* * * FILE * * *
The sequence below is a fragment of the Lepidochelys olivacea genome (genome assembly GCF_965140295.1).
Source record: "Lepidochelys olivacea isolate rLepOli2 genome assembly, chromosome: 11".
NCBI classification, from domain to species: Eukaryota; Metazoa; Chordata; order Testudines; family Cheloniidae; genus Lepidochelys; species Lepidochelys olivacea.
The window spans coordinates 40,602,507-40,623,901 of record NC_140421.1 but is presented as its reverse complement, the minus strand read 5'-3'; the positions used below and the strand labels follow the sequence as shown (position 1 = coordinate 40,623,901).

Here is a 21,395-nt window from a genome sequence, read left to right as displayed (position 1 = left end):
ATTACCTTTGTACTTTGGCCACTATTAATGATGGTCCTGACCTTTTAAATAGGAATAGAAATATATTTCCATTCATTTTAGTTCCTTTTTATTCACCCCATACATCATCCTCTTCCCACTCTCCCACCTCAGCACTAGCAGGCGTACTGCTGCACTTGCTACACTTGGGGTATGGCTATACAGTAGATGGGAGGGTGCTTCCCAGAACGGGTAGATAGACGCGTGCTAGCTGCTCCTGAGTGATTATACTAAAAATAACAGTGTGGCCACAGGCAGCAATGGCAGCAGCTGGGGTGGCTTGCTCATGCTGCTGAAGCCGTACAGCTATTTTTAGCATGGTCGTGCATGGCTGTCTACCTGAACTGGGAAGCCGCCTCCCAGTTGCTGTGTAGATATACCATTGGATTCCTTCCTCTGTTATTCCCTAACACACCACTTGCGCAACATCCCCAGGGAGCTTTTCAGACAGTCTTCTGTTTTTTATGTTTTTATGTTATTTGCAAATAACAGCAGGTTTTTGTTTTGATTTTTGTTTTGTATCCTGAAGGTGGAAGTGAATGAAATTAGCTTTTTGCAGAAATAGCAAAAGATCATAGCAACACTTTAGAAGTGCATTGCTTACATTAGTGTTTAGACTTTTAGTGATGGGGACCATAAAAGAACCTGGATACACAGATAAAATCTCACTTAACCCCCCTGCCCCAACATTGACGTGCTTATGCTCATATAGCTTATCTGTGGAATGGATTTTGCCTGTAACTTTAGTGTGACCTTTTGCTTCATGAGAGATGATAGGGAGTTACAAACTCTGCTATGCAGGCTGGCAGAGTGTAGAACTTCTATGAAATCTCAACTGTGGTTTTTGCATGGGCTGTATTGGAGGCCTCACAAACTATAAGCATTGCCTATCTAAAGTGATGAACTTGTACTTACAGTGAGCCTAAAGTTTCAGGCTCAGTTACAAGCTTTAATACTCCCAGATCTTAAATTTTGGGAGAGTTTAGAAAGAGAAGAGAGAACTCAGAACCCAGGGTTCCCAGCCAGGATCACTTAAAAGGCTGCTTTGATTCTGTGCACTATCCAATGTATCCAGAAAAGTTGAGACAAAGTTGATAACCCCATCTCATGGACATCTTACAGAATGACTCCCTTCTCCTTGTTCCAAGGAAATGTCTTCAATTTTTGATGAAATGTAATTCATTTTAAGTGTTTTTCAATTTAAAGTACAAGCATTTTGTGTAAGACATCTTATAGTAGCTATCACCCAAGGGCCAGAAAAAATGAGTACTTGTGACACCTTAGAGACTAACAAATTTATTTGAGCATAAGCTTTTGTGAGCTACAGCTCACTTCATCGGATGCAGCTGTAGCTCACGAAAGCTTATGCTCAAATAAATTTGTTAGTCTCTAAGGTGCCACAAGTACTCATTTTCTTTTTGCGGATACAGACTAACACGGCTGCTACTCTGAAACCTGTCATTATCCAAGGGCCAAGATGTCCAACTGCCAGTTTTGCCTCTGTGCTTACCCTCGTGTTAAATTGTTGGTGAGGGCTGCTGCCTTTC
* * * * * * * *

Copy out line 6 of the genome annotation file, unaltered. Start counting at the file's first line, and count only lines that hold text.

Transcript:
ATTACCTTTGTACTTTGGCCACTATTAATGATGGTCCTGACCTTTTAAATAGGAATAGAAATATATTTCCATTCATTTTAGTTCCTTTTTATTCACCCCATACATCATCCTCTTCCCACTCTCCCACCTCAGCACTAGCAGGCGTACTGCTGCACTTGCTACACTTGGGGTATGGCTATACAGTAGATGGGAGGGTGCTTCCCAGAACGGGTAGATAGACGCGTGCTAGCTGCTCCTGAGTGATTATACTAAAAATAACAGTGTGGCCACAGGCAGCAATGGCAGCAGCTGGGGTGGCTTGCTCATGCTGCTGAAGCCGTACAGCTATTTTTAGCATGGTCGTGCATGGCTGTCTACCTGAACTGGGAAGCCGCCTCCCAGTTGCTGTGTAGATATACCATTGGATTCCTTCCTCTGTTATTCCCTAACACACCACTTGCGCAACATCCCCAGGGAGCTTTTCAGACAGTCTTCTGTTTTTTATGTTTTTATGTTATTTGCAAATAACAGCAGGTTTTTGTTTTGATTTTTGTTTTGTATCCTGAAGGTGGAAGTGAATGAAATTAGCTTTTTGCAGAAATAGCAAAAGATCATAGCAACACTTTAGAAGTGCATTGCTTACATTAGTGTTTAGACTTTTAGTGATGGGGACCATAAAAGAACCTGGATACACAGATAAAATCTCACTTAACCCCCCTGCCCCAACATTGACGTGCTTATGCTCATATAGCTTATCTGTGGAATGGATTTTGCCTGTAACTTTAGTGTGACCTTTTGCTTCATGAGAGATGATAGGGAGTTACAAACTCTGCTATGCAGGCTGGCAGAGTGTAGAACTTCTATGAAATCTCAACTGTGGTTTTTGCATGGGCTGTATTGGAGGCCTCACAAACTATAAGCATTGCCTATCTAAAGTGATGAACTTGTACTTACAGTGAGCCTAAAGTTTCAGGCTCAGTTACAAGCTTTAATACTCCCAGATCTTAAATTTTGGGAGAGTTTAGAAAGAGAAGAGAGAACTCAGAACCCAGGGTTCCCAGCCAGGATCACTTAAAAGGCTGCTTTGATTCTGTGCACTATCCAATGTATCCAGAAAAGTTGAGACAAAGTTGATAACCCCATCTCATGGACATCTTACAGAATGACTCCCTTCTCCTTGTTCCAAGGAAATGTCTTCAATTTTTGATGAAATGTAATTCATTTTAAGTGTTTTTCAATTTAAAGTACAAGCATTTTGTGTAAGACATCTTATAGTAGCTATCACCCAAGGGCCAGAAAAAATGAGTACTTGTGACACCTTAGAGACTAACAAATTTATTTGAGCATAAGCTTTTGTGAGCTACAGCTCACTTCATCGGATGCAGCTGTAGCTCACGAAAGCTTATGCTCAAATAAATTTGTTAGTCTCTAAGGTGCCACAAGTACTCATTTTCTTTTTGCGGATACAGACTAACACGGCTGCTACTCTGAAACCTGTCATTATCCAAGGGCCAAGATGTCCAACTGCCAGTTTTGCCTCTGTGCTTACCCTCGTGTTAAATTGTTGGTGAGGGCTGCTGCCTTTC